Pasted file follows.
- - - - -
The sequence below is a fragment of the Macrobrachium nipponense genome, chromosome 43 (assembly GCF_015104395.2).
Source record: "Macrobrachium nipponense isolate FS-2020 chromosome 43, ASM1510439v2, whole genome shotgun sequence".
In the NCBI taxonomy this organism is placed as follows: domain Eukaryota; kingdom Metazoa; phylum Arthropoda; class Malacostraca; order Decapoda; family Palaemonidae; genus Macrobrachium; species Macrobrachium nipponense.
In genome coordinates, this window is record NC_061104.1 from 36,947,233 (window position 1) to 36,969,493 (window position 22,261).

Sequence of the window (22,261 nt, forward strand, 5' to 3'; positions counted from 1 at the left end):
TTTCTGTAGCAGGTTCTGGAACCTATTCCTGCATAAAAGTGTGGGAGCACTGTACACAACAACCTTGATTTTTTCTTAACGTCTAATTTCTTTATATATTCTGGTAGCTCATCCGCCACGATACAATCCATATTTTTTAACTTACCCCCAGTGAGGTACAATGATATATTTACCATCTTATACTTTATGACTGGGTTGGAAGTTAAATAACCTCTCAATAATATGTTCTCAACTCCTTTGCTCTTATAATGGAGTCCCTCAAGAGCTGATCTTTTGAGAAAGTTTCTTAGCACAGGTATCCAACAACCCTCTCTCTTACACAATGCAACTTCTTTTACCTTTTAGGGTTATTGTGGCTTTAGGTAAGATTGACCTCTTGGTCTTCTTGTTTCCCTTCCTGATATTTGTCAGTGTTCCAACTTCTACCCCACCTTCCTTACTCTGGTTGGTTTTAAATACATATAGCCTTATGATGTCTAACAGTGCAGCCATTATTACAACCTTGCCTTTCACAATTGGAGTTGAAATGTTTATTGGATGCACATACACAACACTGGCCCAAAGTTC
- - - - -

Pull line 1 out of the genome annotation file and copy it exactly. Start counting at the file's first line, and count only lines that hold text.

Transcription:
The sequence below is a fragment of the Macrobrachium nipponense genome, chromosome 43 (assembly GCF_015104395.2).